# Difference between gauge pressure and absolute pressure measurement

Again and again, we have been asked the question concerning the difference between an absolute pressure measurement and a gauge pressure measurement. To answer this question it helps to look at the definition of gauge pressure and absolute pressure. The difference between your two measurements is then explained relatively simply and thus also the decision of the appropriate measurement.
Definition of absolute pressure
Absolute pressure is a pressure that is relative to the zero pressure in the empty, air-free space of the universe. This reference pressure may be the ideal or absolute vacuum. It is denoted with the subscript ?abs?: Pabs.
Definition of gauge pressure
The gauge pressure means the difference between a complete pressure (Pabs) and the prevailing atmospheric pressure (Pamb). It really is denoted with the subscript ?e?: Pe and is calculated as follows: Pe = Pabs ? Pamb.
Unsurpassed between your two measurements is relatively easily clarified: in a gauge pressure measurement, it is always the difference from the existing ambient pressure that’s measured. However, this pressure changes with the elements and the height above sea level. An absolute pressure measurement measures the difference from the ideal or absolute vacuum. This is why this measurement is independent of environmental influences such as for example weather or altitude. Which measurement is currently the right one?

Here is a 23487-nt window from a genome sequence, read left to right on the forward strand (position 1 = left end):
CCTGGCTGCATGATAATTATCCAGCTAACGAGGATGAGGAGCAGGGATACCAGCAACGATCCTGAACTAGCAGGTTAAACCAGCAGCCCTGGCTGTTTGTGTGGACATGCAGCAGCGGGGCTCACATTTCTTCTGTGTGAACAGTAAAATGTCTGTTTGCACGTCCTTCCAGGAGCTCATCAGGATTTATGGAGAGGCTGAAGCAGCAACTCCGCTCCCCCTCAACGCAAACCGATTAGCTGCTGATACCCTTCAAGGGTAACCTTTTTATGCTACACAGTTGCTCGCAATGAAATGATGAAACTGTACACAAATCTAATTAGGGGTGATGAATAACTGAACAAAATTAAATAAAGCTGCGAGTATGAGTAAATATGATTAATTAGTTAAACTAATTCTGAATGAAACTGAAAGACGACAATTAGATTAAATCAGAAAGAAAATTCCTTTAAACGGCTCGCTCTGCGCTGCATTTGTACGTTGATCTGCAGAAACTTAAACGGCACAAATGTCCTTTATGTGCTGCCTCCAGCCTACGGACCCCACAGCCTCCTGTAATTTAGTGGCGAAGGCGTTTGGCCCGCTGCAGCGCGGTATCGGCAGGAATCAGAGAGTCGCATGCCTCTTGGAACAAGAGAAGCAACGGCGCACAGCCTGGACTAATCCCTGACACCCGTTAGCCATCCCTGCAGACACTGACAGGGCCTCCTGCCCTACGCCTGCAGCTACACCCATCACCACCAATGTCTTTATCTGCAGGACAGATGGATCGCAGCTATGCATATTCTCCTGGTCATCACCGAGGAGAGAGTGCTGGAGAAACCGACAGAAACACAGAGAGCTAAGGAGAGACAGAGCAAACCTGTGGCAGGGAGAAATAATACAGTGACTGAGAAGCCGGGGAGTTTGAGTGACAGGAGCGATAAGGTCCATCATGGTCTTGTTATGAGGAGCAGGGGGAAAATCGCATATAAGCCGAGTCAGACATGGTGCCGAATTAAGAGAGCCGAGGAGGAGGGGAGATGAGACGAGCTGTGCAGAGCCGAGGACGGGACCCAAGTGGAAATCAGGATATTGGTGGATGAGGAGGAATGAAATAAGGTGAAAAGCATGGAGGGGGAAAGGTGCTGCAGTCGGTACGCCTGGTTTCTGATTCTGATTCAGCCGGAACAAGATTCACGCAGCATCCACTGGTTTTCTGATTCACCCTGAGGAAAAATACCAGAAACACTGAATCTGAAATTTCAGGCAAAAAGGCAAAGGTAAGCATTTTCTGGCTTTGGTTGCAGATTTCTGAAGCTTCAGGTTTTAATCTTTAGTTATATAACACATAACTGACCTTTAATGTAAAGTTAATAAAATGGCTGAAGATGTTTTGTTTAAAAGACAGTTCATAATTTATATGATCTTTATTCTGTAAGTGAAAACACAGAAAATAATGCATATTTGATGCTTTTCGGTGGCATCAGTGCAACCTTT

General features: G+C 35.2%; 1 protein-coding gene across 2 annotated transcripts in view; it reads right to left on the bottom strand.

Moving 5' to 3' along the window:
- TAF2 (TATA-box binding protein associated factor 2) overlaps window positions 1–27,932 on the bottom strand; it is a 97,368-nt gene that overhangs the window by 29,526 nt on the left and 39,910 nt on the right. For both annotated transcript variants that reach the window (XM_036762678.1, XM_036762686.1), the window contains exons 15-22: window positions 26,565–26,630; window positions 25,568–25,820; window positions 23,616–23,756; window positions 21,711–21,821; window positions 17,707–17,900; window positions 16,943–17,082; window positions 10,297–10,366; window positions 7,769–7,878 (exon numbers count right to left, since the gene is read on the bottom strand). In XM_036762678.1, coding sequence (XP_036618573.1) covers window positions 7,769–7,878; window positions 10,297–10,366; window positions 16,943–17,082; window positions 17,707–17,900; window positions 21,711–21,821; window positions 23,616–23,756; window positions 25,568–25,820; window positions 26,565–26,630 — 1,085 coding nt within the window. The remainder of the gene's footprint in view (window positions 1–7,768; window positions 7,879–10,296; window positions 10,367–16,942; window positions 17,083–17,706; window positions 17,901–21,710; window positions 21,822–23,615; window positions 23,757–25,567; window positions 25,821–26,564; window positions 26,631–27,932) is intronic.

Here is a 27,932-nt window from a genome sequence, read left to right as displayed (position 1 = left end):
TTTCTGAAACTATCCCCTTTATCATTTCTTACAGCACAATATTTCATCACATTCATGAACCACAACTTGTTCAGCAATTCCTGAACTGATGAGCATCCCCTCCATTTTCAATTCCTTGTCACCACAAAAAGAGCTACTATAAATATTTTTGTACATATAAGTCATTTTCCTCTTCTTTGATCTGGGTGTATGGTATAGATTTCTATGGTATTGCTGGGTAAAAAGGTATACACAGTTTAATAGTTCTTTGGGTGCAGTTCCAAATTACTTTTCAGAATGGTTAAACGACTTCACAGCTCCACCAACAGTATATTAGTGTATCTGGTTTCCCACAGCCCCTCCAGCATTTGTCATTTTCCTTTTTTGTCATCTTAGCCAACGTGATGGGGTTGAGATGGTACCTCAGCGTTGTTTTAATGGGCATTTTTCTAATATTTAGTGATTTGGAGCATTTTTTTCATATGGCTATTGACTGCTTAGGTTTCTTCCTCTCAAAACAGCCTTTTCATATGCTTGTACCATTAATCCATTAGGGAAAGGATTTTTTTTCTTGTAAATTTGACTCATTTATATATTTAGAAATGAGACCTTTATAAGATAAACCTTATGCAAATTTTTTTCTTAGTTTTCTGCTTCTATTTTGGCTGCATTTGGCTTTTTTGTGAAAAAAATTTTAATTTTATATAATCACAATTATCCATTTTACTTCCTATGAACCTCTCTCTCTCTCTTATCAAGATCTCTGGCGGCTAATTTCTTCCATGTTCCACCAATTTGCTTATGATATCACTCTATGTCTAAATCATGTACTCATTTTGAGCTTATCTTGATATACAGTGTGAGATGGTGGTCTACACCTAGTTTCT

In practice, both measurements can be differentiated as follows: typically, the measuring task would be to determine the gauge pressure. For this reason this type of sensor is most widely used. However, in case a gauge pressure sensor can be used in an application where the actual measuring task would be to gauge the absolute pressure, the next additional errors must be expected:
+/- 30 mbar due to changes in weather
around 200 mbar when changing the positioning (e.g. from sea level to 2,000 m)
According to the measuring range, these errors could be substantial (e.g. in pneumatics at a measuring range of 1 bar) or negligible (in hydraulics at 400 bar).
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